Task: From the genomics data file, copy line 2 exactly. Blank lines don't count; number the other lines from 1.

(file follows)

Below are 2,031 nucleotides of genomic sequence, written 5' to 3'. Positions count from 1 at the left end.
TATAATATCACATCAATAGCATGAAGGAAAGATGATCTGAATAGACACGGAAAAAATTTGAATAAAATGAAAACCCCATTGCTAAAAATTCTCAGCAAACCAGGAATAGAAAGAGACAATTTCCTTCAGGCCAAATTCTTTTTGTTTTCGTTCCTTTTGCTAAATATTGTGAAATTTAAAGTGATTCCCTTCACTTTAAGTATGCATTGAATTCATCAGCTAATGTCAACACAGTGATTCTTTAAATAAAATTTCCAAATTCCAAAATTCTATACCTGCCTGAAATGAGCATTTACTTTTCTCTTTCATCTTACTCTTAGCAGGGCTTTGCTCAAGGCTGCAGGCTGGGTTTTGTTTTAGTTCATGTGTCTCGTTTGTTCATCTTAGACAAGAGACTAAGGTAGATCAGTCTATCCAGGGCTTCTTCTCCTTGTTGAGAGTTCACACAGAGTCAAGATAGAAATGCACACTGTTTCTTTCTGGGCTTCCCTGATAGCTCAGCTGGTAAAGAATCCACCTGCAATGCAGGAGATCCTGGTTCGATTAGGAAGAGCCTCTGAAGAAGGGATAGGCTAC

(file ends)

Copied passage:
TATAATATCACATCAATAGCATGAAGGAAAGATGATCTGAATAGACACGGAAAAAATTTGAATAAAATGAAAACCCCATTGCTAAAAATTCTCAGCAAACCAGGAATAGAAAGAGACAATTTCCTTCAGGCCAAATTCTTTTTGTTTTCGTTCCTTTTGCTAAATATTGTGAAATTTAAAGTGATTCCCTTCACTTTAAGTATGCATTGAATTCATCAGCTAATGTCAACACAGTGATTCTTTAAATAAAATTTCCAAATTCCAAAATTCTATACCTGCCTGAAATGAGCATTTACTTTTCTCTTTCATCTTACTCTTAGCAGGGCTTTGCTCAAGGCTGCAGGCTGGGTTTTGTTTTAGTTCATGTGTCTCGTTTGTTCATCTTAGACAAGAGACTAAGGTAGATCAGTCTATCCAGGGCTTCTTCTCCTTGTTGAGAGTTCACACAGAGTCAAGATAGAAATGCACACTGTTTCTTTCTGGGCTTCCCTGATAGCTCAGCTGGTAAAGAATCCACCTGCAATGCAGGAGATCCTGGTTCGATTAGGAAGAGCCTCTGAAGAAGGGATAGGCTAC